Why Do Cats Bite Their Fur? Is Your Pet Overgrooming?
Why is My Cat Biting Their Fur?
Is your cat grooming their fur a little too much?
While grooming, licking and nibbling their fur is a perfectly natural and normal cat behaviour (and most kitties will spend around 30-50% of their day perfecting their coat!), sometimes our furry friends may start overgrooming.
There are lots of reasons for this behaviour. Stress and illness can be the main causes, so it’s important to notice if your cat is overgrooming, and work to identify the issue.
If you’ve noticed your cat biting their fur too much, consider:
- Are they in pain? If your pet is in pain, they may start overgrooming as a way to soothe themselves. For example, a cat with painful joints or an injury may lick all of the hair off in that area.
- Do they have a skin irritation? Fleas, allergies and other skin problems can often cause irritations, making your pet bite their fur to scratch the itch! It’s always important to speak to a vet to identify and treat the cause - your pet may need flea treatment, or may be experiencing an allergy to something in their food or around the house. Poor diet and nutritional deficiencies can be another cause of skin irritation, so always check with a professional!
- Is your pet stressed or bored? Licking and grooming is a soothing behaviour for your cat, so overgrooming is often an instinctive response to stress, anxiety or boredom.
Overgrooming behaviours are never healthy for your pet, so it’s important to try and identify the cause, so that you can help your kitty!
Signs Of Cat Overgrooming
If you’re not sure if your pet is overgrooming - or just keeping themselves clean - there are a few signs to watch out for. A cat who is overgrooming might:
- Repeatedly lick, pluck, chew or bite on an area of skin
- Pull out tufts of fur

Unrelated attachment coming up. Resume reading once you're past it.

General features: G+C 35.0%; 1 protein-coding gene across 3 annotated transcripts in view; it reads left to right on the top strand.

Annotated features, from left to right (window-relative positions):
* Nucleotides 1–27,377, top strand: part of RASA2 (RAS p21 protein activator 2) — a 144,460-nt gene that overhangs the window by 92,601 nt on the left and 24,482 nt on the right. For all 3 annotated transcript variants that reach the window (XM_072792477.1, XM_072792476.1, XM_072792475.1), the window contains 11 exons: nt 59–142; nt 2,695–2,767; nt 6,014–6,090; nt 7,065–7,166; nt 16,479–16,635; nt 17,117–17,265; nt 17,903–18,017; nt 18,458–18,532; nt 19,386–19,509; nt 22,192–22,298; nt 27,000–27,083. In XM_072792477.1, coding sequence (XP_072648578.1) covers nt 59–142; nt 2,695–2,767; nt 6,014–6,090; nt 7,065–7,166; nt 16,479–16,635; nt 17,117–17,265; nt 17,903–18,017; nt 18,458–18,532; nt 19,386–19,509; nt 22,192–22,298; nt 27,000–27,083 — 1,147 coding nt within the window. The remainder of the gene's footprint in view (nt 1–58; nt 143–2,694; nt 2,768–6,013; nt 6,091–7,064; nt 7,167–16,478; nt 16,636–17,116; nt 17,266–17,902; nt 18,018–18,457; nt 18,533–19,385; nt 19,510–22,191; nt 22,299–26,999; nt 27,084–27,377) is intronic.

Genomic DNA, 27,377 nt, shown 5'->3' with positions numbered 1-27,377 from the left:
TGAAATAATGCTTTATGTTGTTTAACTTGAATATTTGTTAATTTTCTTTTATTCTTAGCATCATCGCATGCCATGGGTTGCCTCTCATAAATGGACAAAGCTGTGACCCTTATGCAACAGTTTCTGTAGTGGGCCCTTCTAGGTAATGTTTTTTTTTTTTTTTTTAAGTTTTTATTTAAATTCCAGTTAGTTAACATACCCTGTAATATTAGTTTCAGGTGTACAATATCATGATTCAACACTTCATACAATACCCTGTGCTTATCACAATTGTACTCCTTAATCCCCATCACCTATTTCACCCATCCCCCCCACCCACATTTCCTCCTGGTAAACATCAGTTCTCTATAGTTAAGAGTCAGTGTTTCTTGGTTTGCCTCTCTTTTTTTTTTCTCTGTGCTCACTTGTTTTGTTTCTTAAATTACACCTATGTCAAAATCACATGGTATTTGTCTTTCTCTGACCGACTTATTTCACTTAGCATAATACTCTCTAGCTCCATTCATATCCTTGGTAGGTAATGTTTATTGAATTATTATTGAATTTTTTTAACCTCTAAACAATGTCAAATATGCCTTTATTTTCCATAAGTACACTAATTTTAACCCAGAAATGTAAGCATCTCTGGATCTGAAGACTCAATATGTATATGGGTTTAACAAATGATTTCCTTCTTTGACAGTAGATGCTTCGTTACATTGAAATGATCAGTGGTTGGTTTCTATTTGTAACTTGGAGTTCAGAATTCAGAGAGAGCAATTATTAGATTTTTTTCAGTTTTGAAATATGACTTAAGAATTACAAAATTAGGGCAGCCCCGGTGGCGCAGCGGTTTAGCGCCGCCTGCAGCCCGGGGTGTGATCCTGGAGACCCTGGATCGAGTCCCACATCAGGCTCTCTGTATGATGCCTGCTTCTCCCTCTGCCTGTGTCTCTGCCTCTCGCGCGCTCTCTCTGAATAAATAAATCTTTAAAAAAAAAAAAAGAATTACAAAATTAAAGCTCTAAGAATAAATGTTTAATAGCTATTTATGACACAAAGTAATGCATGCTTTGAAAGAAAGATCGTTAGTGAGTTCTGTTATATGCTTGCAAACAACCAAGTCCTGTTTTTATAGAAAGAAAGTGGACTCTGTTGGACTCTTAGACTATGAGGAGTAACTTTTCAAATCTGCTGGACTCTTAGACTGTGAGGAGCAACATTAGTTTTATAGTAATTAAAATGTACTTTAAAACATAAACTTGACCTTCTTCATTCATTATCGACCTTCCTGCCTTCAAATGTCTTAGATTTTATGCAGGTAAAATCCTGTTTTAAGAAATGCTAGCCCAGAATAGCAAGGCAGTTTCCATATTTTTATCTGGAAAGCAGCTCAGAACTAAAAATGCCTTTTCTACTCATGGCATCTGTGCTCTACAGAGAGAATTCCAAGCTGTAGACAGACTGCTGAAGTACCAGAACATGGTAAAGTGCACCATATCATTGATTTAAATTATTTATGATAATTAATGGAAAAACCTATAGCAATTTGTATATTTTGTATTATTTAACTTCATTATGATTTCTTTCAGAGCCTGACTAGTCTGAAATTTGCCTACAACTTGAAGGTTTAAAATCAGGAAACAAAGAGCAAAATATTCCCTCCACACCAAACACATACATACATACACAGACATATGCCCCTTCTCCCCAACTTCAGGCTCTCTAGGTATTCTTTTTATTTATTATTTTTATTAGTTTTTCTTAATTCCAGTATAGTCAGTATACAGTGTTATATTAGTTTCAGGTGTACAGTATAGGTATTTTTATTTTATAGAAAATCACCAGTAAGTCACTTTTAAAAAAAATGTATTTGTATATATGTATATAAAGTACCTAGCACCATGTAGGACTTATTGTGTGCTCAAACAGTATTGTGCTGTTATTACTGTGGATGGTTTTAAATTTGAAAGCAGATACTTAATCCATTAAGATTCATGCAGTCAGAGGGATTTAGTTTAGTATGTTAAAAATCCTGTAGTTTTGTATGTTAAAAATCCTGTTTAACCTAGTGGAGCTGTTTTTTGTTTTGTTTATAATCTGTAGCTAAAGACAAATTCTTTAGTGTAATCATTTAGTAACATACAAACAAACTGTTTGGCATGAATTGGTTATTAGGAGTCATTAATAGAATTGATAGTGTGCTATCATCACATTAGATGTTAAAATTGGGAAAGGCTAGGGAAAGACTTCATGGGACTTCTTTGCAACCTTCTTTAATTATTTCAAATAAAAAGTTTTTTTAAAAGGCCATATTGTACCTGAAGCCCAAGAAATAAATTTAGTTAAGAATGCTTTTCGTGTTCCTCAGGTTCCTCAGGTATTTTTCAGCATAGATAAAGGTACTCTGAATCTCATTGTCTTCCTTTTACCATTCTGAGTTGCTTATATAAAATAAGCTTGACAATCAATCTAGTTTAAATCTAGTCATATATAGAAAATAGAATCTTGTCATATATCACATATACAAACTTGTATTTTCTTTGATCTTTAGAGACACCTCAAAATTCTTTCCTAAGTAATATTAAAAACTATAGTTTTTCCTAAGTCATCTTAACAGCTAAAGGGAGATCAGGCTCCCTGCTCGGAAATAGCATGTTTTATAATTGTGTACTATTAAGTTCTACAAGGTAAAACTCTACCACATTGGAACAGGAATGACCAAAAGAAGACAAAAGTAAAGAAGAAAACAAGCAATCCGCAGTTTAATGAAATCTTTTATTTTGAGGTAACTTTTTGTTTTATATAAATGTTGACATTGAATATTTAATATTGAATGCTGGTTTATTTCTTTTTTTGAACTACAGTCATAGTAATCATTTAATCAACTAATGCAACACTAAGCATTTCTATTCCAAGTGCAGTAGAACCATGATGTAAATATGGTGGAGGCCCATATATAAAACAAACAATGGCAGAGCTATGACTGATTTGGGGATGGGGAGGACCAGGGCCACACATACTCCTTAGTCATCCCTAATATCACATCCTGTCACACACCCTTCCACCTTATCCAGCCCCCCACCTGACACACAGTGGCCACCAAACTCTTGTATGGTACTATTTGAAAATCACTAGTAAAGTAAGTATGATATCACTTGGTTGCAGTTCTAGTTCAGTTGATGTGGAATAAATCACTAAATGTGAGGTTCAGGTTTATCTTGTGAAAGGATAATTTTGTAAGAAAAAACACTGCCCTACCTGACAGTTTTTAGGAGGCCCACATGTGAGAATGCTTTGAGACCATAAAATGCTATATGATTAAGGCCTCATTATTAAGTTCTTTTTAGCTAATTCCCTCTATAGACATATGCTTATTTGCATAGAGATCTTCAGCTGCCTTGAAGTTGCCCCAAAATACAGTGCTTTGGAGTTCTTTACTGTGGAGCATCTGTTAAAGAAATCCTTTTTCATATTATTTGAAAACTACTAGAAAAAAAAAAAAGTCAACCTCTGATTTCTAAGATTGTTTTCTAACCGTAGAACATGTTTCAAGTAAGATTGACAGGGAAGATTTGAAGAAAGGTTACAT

- Have patches of thin fur or bald areas
- Have areas of red or broken skin caused by biting - often on their feet or tail
Common areas to look for excessive grooming are in places that your cats can reach easily with their tongue. Their stomach, sides, inner hind legs, as well as their legs, paws and tail may be affected - and often your pet will overgroom symmetrically on both sides of the body.
How to Help an Overgrooming Kitty
If you think your pet is overgrooming, try to address the cause immediately. It may help to monitor your cat’s grooming frequency so you can notice excessive behaviours. If you think there may be a problem, you should:
Check with the vet
Always check with the vet if you notice any overgrooming behaviour. Skin conditions, allergies, parasites, and pain can all cause your pet to overgroom or constantly lick or bite their fur. Left untreated, your pet can cause additional damage to themselves through biting - so always seek professional help.
Minimise any stressors
If you’ve determined that there are no health issues affecting your kitty, consider if they are overgrooming as a stress management tactic. Boredom, a new person or animal in the house, new sounds such as roadworks or a new appliance, conflicts with another cat, or changes around the home such as decorating can all trigger anxiety for your pet.
Try to assess if your cat is stressed or anxious and remove or amend any causes for concern. Maintaining a calm, relaxed environment is a good way to start - never shout at, or punish your cat for any reason as this will only confuse them and add to their stress!
Entertain your pet!
Is your cat overgrooming because they are bored? Make sure your pet has a good range of toys to play with, a scratching post and lots of kitty entertainment! It’s important to spend time playing with your pets everyday - set a routine and be sure to play, pet and fuss your cat to grow your bond and ensure they are happy!
Keep to a routine
Our cats are very purrticular about their routines! They like to know what’s happening, and when to expect things like food and playtime. Without that routine, your cat may become stressed and overgroom themselves - so try to stick to your kitty routine.
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